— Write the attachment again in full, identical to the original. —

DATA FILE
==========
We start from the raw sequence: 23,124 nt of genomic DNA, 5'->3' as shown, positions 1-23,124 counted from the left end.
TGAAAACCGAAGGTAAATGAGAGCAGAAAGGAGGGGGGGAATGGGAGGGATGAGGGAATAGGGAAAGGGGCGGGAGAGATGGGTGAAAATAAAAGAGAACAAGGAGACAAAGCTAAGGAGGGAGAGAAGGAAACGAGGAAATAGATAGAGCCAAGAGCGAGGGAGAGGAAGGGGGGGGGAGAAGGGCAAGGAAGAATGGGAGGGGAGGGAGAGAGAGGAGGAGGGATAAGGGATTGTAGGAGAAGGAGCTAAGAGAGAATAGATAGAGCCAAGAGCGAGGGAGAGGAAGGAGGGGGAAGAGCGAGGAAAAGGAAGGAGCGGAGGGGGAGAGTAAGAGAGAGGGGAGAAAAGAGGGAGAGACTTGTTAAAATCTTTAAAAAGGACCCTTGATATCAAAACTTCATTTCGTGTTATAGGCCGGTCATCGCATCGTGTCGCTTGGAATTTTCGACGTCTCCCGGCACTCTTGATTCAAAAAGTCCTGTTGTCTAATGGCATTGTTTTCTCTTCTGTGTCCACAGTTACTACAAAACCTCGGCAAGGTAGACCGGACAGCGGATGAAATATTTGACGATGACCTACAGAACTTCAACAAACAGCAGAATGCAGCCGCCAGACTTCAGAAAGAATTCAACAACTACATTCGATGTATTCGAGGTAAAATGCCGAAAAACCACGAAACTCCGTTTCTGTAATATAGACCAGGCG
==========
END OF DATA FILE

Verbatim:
We start from the raw sequence: 23,124 nt of genomic DNA, 5'->3' as shown, positions 1-23,124 counted from the left end.
TGAAAACCGAAGGTAAATGAGAGCAGAAAGGAGGGGGGGAATGGGAGGGATGAGGGAATAGGGAAAGGGGCGGGAGAGATGGGTGAAAATAAAAGAGAACAAGGAGACAAAGCTAAGGAGGGAGAGAAGGAAACGAGGAAATAGATAGAGCCAAGAGCGAGGGAGAGGAAGGGGGGGGGAGAAGGGCAAGGAAGAATGGGAGGGGAGGGAGAGAGAGGAGGAGGGATAAGGGATTGTAGGAGAAGGAGCTAAGAGAGAATAGATAGAGCCAAGAGCGAGGGAGAGGAAGGAGGGGGAAGAGCGAGGAAAAGGAAGGAGCGGAGGGGGAGAGTAAGAGAGAGGGGAGAAAAGAGGGAGAGACTTGTTAAAATCTTTAAAAAGGACCCTTGATATCAAAACTTCATTTCGTGTTATAGGCCGGTCATCGCATCGTGTCGCTTGGAATTTTCGACGTCTCCCGGCACTCTTGATTCAAAAAGTCCTGTTGTCTAATGGCATTGTTTTCTCTTCTGTGTCCACAGTTACTACAAAACCTCGGCAAGGTAGACCGGACAGCGGATGAAATATTTGACGATGACCTACAGAACTTCAACAAACAGCAGAATGCAGCCGCCAGACTTCAGAAAGAATTCAACAACTACATTCGATGTATTCGAGGTAAAATGCCGAAAAACCACGAAACTCCGTTTCTGTAATATAGACCAGGCG